You have two mechanical shutter speeds, the X-sync (1/100s) and B. The meter and the exposure automation (the rest of the shutter speeds) are fully battery dependent. Two questions before I suggest looking for another camera; are the batteries inserted properly ("+" end down) and are the batteries known to be good?

Free download of the MV1 manual...

Pentax Manuals | Manual Focus

Moving forward, conventional wisdom is that it is best to learn photography with a camera that allows for manual exposure. A built-in light meter is handy too. There is an abundance of K-mount cameras that provide either fully manual exposure or auto exposure with manual option. Presence of a shutter speed dial is usually a good indication that the camera allows manual operation.


Steve

Last edited by stevebrot; 11-24-2018 at 09:34 AM.
11-24-2018, 09:28 AM   #10
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Have you loaded film? I don't know your model at all but I was a little thrown with my SuperProgram when I first got it because it seemed the meter wasn't working. Instead it was designed to take the first several shots at a fixed shutter speed of 1/1000s. It wasn't until I took the shot and advanced the film several times before the meter turned on and started setting an appropriate shutter speed. I have no idea if the MV1 works similarly, but I thought I'd throw that our there, since they're both auto exposure type cameras from a similar era.
11-24-2018, 11:17 PM   #11
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You don't need to load film. The counter will move even if there is no film in the camera. Also, as stevebrot mentioned, plus is down. The big side is plus and the small side is minus. Check to see if the battery cap is clean. If there is something on it, try soaking it in vinegar.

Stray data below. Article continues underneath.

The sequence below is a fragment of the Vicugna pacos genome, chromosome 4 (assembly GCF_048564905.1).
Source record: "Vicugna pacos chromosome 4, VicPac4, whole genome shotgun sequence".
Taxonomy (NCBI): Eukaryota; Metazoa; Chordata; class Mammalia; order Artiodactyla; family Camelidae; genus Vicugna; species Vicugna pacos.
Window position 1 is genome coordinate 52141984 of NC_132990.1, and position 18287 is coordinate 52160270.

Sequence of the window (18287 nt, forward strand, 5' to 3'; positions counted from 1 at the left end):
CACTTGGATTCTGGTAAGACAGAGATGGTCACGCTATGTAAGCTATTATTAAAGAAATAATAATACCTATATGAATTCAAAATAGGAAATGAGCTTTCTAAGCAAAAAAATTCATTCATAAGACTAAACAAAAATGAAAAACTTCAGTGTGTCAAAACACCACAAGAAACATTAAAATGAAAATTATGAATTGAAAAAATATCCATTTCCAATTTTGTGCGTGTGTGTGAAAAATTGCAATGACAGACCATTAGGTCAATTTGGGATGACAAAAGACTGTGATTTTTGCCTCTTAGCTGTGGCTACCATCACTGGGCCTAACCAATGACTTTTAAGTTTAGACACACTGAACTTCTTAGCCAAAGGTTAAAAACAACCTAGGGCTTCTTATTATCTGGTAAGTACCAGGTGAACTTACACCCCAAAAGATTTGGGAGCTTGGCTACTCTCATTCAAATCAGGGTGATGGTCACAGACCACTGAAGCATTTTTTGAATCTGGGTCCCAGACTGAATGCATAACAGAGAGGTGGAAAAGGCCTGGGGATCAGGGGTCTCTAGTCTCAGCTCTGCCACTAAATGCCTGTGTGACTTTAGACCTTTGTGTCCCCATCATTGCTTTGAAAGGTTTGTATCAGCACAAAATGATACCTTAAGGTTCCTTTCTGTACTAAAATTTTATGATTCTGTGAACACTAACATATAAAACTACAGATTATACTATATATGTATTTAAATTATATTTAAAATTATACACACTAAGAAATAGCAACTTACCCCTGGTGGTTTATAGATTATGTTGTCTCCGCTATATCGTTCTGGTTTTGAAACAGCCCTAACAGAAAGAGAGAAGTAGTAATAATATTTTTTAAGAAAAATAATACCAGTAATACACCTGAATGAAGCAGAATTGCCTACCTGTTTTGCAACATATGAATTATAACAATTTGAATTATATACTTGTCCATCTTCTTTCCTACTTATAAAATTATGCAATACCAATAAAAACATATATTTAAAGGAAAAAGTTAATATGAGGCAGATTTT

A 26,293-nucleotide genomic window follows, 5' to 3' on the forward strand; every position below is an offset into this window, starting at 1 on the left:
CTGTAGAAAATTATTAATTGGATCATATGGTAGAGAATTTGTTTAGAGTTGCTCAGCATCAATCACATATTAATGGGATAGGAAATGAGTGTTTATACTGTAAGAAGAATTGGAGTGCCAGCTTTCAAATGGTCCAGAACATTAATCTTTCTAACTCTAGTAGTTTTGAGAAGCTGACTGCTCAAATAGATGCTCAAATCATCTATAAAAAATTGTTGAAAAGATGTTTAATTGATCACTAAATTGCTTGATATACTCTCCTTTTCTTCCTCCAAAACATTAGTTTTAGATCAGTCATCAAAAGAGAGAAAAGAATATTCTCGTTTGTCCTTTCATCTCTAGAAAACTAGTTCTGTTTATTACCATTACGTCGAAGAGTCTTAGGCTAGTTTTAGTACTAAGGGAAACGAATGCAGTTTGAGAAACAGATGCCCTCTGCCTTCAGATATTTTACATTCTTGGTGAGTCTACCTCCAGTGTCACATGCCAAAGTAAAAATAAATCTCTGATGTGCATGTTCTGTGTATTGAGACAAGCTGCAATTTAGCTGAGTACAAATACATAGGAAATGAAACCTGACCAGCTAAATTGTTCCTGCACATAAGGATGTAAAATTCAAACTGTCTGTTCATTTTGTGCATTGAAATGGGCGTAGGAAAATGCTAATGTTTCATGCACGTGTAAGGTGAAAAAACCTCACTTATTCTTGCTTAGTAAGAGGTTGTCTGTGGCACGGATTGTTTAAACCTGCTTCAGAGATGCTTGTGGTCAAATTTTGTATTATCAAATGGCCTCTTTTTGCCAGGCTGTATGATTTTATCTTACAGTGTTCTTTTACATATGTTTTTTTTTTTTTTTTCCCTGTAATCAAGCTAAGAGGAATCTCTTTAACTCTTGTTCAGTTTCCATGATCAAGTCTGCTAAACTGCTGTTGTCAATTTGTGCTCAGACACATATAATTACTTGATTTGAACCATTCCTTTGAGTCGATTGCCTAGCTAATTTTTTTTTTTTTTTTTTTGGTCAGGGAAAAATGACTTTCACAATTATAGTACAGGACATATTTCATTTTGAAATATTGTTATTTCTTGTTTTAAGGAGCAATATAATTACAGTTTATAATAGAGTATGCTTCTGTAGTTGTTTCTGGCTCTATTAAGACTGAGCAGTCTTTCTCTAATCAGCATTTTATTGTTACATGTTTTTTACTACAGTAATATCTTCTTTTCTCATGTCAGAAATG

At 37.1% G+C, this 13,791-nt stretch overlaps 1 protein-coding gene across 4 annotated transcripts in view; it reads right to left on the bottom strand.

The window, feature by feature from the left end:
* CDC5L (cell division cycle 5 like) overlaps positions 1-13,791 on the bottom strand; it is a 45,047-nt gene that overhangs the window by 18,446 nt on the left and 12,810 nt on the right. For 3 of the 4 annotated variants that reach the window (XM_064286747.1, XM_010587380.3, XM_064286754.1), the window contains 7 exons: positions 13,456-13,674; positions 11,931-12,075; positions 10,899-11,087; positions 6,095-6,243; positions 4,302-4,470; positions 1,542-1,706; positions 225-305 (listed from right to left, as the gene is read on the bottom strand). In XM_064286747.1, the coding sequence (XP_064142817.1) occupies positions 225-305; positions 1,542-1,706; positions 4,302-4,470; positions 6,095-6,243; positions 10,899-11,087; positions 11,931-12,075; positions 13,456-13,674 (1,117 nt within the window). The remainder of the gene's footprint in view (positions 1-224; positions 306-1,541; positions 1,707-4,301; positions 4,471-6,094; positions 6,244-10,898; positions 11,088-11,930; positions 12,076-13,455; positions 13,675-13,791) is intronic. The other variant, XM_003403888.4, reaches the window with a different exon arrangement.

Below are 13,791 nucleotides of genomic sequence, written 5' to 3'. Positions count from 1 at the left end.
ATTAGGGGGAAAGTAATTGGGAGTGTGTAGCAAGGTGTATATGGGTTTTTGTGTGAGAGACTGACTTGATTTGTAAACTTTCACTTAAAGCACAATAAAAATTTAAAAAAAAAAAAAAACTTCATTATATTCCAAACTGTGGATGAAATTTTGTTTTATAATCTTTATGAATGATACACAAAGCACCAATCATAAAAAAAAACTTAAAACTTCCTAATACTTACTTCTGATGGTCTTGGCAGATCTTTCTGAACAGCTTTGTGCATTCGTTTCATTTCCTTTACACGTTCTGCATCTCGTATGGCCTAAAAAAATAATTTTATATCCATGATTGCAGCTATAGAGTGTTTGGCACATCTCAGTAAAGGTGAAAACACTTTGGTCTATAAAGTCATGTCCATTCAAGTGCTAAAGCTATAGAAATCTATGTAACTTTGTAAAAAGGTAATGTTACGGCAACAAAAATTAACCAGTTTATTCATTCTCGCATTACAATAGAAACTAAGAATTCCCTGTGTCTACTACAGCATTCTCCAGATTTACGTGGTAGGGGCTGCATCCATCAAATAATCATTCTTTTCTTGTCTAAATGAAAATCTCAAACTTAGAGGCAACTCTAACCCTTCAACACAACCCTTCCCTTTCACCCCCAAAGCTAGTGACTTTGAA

11-25-2018, 01:12 AM   #12
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QuoteOriginally posted by stevebrot Quote
You have two mechanical shutter speeds, the X-sync (1/100s) and B. The meter and the exposure automation (the rest of the shutter speeds) are fully battery dependent. Two questions before I suggest looking for another camera; are the batteries inserted properly ("+" end down) and are the batteries known to be good?

Free download of the MV1 manual...

Pentax Manuals | Manual Focus

Moving forward, conventional wisdom is that it is best to learn photography with a camera that allows for manual exposure. A built-in light meter is handy too. There is an abundance of K-mount cameras that provide either fully manual exposure or auto exposure with manual option. Presence of a shutter speed dial is usually a good indication that the camera allows manual operation.


Steve
yea i've tried a ton of LR44 batteries and nothing seems to be working.
11-25-2018, 02:05 PM   #13
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QuoteOriginally posted by pentaxus Quote
You don't need to load film. The counter will move even if there is no film in the camera. Also, as stevebrot mentioned, plus is down. The big side is plus and the small side is minus. Check to see if the battery cap is clean. If there is something on it, try soaking it in vinegar.
The battery contacts need to be clean plated metal try rubbing with zippo fluid first...